Describing the fall of Kherson as representing a major strategic loss for Ukraine’s defenders, Michael Clarke of the Royal United Services Institute said Russian forces were attempting to build “a land bridge” across the southern territory which he suggested they would then ultimately attempt to link to the northern front around the capital Kyiv.

“Kherson is very important because it is the city that controls the water supply to the Crimea,” said Clarke in an online briefing.

“It’s also the city that’s key to crossing the Dnieper River. And at some point the Russians will want to be on both sides of the river to move up and join up with their northern front. Kherson is a big gain for [the Russians]. It’s taken them a while but they are here now.”

Mykolaiv’s regional governor, Vitaliy Kim, said that big convoys of Russian troops were advancing on that city, which is another major Black Sea port and shipbuilding centre to the west.

In Kherson itself, the regional governor, Hennadiy Lahuta, conceded Russians were in the city but added that his staff had “not given up our duties”. A US defence official said it was too early to say whether Russian forces were in full control of Kherson.

Kherson’s mayor, Ihor Kolykhaiev, said in a Facebook post early on Thursday that Russian troops were in control of the city hall and that residents should obey a curfew imposed by what he called the “armed visitors”.

Kolykhaiev said he had made “no promises” to the Russian forces and that he was “only interested in the normal life of our city. I just asked [them] not to shoot people.”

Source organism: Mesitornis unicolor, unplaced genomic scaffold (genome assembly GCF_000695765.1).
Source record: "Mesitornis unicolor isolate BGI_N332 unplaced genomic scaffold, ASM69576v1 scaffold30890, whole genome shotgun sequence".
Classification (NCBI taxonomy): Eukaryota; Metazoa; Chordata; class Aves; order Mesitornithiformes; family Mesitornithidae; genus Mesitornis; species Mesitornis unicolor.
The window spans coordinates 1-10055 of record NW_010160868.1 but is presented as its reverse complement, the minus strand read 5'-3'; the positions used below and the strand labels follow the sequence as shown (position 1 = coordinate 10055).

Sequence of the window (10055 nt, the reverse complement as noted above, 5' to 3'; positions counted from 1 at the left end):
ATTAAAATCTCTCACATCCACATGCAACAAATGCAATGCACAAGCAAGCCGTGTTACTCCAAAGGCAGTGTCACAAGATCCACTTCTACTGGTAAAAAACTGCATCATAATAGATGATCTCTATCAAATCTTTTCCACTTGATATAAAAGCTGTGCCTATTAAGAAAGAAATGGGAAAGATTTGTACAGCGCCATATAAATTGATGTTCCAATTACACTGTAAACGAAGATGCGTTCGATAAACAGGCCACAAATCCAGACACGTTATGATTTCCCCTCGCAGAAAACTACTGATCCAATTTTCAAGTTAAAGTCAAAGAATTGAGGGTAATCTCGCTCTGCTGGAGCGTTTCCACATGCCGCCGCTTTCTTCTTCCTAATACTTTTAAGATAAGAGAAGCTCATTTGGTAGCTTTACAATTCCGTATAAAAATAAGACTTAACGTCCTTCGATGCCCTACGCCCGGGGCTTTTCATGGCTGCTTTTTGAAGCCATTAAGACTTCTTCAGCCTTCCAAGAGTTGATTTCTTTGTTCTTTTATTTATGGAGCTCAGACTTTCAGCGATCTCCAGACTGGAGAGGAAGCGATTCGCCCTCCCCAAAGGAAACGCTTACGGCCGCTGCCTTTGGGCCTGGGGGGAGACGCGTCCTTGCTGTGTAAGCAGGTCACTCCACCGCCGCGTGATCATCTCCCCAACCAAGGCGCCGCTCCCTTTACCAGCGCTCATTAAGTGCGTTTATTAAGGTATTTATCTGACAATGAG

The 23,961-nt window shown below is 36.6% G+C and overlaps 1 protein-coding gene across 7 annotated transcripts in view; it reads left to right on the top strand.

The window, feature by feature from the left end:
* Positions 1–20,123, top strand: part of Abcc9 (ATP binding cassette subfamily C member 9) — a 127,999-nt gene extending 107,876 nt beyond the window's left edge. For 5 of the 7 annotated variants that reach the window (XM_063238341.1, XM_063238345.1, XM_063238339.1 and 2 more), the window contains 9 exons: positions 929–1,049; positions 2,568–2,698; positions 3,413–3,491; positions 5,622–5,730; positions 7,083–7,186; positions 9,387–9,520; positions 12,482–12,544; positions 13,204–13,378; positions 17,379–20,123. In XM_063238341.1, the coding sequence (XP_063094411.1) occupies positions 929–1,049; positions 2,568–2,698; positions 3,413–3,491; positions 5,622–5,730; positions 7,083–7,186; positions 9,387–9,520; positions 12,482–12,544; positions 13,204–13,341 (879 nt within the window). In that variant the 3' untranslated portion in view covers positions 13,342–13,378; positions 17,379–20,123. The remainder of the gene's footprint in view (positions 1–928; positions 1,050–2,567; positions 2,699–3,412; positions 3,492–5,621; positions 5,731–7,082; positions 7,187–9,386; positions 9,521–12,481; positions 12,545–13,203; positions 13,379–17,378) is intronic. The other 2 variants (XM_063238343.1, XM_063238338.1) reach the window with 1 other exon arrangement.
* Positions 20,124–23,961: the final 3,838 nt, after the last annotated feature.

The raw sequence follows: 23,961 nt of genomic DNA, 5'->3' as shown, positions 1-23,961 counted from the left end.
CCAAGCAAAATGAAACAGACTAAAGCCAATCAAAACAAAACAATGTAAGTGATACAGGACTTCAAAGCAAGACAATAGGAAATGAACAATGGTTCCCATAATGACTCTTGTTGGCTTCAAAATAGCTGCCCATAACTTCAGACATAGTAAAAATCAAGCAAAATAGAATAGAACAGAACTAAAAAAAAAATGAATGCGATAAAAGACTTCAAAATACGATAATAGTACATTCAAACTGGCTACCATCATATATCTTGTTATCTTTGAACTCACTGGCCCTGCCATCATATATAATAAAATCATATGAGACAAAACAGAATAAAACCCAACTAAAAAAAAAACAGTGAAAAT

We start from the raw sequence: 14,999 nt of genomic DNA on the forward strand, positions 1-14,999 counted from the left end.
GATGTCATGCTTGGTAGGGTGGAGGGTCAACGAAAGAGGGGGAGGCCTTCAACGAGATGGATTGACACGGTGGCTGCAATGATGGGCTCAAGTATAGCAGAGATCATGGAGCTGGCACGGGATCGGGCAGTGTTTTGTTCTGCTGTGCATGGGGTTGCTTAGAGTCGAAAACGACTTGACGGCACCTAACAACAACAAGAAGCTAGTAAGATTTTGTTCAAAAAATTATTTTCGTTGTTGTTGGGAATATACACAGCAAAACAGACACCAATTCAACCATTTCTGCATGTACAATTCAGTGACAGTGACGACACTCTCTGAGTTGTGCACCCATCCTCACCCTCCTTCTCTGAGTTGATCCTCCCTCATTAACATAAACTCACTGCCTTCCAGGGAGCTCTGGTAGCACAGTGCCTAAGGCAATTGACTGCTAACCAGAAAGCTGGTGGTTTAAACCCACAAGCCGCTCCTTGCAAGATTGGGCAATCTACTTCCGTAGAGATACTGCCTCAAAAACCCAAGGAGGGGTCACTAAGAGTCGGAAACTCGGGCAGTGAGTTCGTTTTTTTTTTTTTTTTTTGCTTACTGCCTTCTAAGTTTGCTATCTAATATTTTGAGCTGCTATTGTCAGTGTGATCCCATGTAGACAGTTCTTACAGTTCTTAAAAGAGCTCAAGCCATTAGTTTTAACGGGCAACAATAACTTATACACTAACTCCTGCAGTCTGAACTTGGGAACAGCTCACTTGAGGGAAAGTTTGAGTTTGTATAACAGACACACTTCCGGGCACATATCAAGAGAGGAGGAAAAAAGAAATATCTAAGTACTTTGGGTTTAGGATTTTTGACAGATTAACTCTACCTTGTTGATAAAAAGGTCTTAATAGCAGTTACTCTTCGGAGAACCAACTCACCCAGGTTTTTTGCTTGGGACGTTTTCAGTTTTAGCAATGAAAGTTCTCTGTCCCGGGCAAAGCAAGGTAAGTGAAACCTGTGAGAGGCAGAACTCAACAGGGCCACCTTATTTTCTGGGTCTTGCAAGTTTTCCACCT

Reports also emerged from Mariupol that Russian forces were attempting to prevent civilians from evacuating, according to the mayor, Vadym Boichenko.

Heavy fighting continued on the outskirts of Mariupol, with electricity and phone services largely cut, and homes and shops facing food and water shortages.

Boichenko said in a video broadcast: “The invaders are systematically and methodically trying to blockade the city of Mariupol.”

While Russia troops were advancing in the south, in the north of the country a war of attrition continued around the capital Kyiv where a massive Russian convoy to the north west, which earlier in the week had seemed poised to launch an assault on the capital, appeared stalled.

“Kyiv withstood the night and another missile and bomb attack,” said the Ukrainian president, Volodymyr Zelenskiy.

“Our air defences worked,” he said. “Kherson, Izyum — all the other cities that the occupiers hit from the air did not give up anything.”

In a video address to the nation early Thursday, Zelenskiy praised his country’s resistance.

“We are a people who in a week have destroyed the plans of the enemy,” he said. “They will have no peace here. They will have no food. They will have here not one quiet moment.”

He said the fighting is taking a toll on the morale of Russian soldiers, who “go into grocery stores and try to find something to eat”.

“These are not warriors of a superpower,” he said. “These are confused children who have been used.”

Kyiv’s mayor, Vitali Klitschko, said explosions heard overnight in the Ukrainian capital were Russian missiles being shot down by air defence systems.